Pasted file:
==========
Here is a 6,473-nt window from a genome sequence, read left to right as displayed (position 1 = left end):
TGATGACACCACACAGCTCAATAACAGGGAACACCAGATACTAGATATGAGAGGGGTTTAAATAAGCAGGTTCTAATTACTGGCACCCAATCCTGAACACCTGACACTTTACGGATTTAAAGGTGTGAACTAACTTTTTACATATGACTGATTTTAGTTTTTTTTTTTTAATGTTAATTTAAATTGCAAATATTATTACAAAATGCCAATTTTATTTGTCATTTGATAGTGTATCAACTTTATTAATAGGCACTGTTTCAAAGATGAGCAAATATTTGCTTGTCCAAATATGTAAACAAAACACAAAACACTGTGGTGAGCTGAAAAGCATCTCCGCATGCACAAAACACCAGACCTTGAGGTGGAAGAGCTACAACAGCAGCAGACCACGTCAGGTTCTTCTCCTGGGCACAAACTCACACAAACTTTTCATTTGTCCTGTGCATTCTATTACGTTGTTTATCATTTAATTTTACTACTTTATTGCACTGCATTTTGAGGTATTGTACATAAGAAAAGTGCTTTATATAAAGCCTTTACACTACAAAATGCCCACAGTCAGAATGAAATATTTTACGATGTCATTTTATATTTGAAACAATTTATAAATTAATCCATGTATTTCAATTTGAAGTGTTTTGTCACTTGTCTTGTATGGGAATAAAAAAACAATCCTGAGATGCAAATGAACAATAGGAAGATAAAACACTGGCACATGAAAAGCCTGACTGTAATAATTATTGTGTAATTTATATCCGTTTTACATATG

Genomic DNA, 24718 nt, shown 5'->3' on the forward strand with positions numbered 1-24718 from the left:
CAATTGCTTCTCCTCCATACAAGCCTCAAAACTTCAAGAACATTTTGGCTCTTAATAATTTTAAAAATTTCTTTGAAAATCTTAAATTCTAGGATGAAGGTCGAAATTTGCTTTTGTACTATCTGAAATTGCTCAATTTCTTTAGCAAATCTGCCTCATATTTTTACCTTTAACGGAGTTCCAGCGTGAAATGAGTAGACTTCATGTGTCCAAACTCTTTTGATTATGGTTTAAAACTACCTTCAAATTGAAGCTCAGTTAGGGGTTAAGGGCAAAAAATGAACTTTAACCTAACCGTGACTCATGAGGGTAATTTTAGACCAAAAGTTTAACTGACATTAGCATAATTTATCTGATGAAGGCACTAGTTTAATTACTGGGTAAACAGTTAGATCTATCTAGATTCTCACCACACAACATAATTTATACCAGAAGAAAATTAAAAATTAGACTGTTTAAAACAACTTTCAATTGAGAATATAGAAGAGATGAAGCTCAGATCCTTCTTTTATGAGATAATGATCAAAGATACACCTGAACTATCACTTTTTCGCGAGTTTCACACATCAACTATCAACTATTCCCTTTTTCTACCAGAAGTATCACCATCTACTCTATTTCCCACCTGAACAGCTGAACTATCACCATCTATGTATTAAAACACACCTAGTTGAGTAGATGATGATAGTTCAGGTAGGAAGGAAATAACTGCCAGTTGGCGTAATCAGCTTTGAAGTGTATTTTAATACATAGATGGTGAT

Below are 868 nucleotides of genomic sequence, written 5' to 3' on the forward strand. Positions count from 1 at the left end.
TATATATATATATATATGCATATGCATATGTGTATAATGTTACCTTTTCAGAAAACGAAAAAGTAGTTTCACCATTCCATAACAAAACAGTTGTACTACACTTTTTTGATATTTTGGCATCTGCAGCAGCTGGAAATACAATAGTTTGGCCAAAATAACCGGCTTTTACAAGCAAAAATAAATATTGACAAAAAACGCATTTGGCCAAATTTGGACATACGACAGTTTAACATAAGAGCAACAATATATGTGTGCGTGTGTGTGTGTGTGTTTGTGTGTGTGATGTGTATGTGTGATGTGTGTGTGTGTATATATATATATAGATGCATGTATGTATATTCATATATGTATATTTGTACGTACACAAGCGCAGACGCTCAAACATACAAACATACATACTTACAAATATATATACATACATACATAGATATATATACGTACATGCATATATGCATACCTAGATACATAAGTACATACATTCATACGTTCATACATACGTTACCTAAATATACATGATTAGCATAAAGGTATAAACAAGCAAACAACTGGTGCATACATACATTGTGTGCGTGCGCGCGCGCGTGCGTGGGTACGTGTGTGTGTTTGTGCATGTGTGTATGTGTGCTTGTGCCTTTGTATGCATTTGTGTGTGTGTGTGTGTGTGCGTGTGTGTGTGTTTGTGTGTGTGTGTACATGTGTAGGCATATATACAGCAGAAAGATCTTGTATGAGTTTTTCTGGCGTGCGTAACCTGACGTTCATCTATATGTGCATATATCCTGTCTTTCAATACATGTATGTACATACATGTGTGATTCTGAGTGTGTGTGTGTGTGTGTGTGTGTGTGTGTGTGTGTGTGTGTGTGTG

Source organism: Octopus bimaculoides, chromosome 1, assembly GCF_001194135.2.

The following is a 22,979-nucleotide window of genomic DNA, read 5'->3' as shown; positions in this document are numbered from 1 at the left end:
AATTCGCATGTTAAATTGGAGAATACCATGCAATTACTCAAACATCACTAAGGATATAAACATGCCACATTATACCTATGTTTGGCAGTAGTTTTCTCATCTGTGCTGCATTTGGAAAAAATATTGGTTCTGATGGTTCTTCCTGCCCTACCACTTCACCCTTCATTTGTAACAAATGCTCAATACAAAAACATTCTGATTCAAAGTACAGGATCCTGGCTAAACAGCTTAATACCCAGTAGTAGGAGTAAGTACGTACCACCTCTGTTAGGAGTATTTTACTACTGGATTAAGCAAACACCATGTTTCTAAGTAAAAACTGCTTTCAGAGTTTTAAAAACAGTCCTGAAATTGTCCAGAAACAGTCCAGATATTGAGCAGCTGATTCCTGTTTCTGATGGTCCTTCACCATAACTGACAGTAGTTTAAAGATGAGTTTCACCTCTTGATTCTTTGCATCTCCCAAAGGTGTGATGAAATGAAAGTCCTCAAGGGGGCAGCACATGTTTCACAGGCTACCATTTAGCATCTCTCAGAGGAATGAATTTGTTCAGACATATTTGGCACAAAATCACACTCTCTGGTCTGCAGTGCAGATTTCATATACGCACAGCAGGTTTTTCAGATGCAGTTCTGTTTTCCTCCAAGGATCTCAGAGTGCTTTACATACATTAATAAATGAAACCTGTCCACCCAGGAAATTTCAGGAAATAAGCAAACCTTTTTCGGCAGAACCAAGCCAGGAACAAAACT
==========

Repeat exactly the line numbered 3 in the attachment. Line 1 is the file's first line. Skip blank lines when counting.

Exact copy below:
Genomic DNA, 24718 nt, shown 5'->3' on the forward strand with positions numbered 1-24718 from the left: